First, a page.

BLOG | Can e-mail threats be considered freedom of speech?

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November 23, 2010

In Tuesday, Nov. 23’s San Francisco Chronicle, a brief yet crucial article was buried underneath the cover story on the first snow. Found right there in the second page of the Bay Area section — directly underneath a picture of a puppy dog — is jaw-dropping news of a 60 year old man named John Gimbel released of all charges of sending racially charged e-mails to President Barack Obama in Sept. 2009, threatening to “dismember … Obama after his kids and wife are slain in front of him.”

Article's placement on Tuesday, Nov. 23's print issue. (SF Chronicle)

The Chronicle reported that Gimbel has a history of using e-mail as his own personal venting machine, referring to his similar threatening messages to former President George W. Bush.

However, the question remains, how far does free speech stretch? Can we threaten other human beings? How about ‘outing’ them, does a stroke of a key not cause as much harm as the fist? If I type that I want to hurt someone, is that covered under the Freedom of Speech act? What if I take off my shoe and throw it at a president, am I overstepping my freedom then?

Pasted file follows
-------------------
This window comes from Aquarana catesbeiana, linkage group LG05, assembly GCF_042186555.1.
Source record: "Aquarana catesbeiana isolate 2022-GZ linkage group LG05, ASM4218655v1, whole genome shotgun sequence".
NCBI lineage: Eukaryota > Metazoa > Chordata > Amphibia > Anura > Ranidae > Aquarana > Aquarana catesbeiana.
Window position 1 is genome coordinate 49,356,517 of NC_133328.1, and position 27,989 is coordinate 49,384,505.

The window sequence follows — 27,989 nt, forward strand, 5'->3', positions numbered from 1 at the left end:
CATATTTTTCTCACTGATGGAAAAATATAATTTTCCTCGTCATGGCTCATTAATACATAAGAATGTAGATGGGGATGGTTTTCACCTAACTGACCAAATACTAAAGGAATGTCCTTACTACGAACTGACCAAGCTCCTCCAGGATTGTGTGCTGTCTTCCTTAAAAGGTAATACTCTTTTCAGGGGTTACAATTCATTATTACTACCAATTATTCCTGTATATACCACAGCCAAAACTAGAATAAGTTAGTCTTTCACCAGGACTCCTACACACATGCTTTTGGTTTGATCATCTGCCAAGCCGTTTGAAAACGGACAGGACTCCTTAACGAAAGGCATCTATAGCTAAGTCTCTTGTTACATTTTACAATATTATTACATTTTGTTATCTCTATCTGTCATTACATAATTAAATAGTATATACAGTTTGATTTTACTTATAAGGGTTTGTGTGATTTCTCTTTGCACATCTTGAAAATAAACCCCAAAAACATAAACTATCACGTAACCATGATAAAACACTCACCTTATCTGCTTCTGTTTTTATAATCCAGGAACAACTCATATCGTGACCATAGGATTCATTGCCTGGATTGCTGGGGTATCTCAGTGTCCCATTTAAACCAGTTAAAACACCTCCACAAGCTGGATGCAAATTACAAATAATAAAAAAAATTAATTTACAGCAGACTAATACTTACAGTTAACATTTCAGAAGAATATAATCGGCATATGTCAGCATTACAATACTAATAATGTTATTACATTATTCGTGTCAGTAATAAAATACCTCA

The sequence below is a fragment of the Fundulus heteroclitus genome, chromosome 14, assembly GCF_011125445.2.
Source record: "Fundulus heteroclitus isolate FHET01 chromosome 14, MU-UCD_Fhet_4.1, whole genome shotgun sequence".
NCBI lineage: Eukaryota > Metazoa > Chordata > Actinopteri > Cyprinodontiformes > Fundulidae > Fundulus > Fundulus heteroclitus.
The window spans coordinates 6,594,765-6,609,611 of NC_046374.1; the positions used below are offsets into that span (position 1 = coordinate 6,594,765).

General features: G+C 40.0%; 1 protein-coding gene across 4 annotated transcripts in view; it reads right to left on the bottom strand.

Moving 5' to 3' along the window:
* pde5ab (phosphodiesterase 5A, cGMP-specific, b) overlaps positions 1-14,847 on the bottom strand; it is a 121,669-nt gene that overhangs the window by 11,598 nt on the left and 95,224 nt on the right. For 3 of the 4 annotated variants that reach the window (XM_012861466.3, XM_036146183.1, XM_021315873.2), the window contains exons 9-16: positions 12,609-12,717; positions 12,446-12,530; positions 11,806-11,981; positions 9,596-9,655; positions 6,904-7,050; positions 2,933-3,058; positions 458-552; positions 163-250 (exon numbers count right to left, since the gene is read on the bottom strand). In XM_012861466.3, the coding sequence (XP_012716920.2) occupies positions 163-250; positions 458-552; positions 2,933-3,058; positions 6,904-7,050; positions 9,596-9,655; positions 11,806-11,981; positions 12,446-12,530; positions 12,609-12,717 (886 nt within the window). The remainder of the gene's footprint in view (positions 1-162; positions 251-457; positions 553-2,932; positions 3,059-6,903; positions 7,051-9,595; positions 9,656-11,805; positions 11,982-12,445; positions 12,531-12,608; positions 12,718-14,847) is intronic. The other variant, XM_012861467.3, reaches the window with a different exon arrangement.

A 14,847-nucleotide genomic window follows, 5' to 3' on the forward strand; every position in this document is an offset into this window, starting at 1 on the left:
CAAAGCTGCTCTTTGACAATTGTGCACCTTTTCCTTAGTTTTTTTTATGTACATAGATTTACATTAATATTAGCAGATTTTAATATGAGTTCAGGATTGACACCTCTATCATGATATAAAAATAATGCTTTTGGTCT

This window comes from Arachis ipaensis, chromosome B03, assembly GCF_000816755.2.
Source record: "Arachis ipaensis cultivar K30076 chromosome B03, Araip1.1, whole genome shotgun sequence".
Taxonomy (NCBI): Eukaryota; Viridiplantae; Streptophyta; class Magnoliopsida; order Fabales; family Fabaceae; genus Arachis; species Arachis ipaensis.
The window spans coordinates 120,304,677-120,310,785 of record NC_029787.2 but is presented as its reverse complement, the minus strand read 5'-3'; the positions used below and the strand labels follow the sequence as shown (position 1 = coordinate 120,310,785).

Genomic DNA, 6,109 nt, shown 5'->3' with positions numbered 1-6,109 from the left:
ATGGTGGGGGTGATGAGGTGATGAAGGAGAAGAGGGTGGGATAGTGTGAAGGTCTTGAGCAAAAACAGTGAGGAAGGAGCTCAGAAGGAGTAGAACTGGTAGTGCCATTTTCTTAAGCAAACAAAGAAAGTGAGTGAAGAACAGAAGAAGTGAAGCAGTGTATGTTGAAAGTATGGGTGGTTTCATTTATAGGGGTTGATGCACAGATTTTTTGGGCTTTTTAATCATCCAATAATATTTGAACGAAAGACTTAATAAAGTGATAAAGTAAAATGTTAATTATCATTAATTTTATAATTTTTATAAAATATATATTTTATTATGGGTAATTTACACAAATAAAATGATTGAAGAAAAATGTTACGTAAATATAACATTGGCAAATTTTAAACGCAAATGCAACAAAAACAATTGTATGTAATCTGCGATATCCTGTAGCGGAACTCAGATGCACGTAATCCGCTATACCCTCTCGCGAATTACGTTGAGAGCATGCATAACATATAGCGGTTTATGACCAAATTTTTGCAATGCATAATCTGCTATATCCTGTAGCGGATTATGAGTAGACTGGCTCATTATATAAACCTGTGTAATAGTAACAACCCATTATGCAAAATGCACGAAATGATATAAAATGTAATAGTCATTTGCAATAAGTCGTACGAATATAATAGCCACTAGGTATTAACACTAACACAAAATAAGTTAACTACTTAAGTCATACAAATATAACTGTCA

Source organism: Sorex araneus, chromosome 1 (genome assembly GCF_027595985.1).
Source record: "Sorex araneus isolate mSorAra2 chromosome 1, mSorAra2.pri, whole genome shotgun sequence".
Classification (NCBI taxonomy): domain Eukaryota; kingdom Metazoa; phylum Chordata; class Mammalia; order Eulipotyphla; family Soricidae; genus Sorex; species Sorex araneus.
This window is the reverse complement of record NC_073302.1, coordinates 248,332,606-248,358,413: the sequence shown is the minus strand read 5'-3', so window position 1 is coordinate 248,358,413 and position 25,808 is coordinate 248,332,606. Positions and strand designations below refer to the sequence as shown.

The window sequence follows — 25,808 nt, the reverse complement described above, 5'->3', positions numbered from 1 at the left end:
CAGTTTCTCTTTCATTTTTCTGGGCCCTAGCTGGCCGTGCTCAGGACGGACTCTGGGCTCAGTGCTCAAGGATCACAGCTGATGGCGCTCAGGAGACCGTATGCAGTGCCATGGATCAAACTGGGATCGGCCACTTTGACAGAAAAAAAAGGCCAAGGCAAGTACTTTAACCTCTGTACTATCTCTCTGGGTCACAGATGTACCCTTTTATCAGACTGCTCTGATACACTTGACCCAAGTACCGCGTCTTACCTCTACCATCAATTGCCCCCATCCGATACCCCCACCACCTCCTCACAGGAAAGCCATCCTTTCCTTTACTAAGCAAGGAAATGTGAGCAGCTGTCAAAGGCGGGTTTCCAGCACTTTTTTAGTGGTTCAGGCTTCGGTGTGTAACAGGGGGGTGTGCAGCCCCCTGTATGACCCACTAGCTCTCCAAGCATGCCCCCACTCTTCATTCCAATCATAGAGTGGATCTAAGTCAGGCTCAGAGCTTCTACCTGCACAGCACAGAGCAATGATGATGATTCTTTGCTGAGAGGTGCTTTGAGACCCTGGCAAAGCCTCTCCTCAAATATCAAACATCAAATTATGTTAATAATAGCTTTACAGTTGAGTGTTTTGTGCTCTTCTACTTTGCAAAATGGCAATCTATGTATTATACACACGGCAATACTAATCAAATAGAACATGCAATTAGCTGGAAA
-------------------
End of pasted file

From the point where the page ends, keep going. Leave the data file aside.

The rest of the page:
The fact that a man threw a shoe at the former President and was faced with a two year imprisonment and another can threaten the life and family of the current President and get off free, shows a distinct imbalance in the system.

This new age of technology allows us to communicate with those once far out of our reach and with hundreds at a time. We see posting blogs and harmful private videos being the source of suicide attempts all around the world. We see hateful emails and “Facebooking” taking over high schools and college campuses. It’s time to make a clear discernment on what hate, whether written or spoken, is capable of.

That our words are just as powerful as a bullet out of a gun.


Readers, what do you think about the dropped charges after seeing the article?

Please share your thoughts as a comment below. Thank you.


BLOG | Can e-mail threats be considered freedom of speech? was published on November 23, 2010 in Blogs

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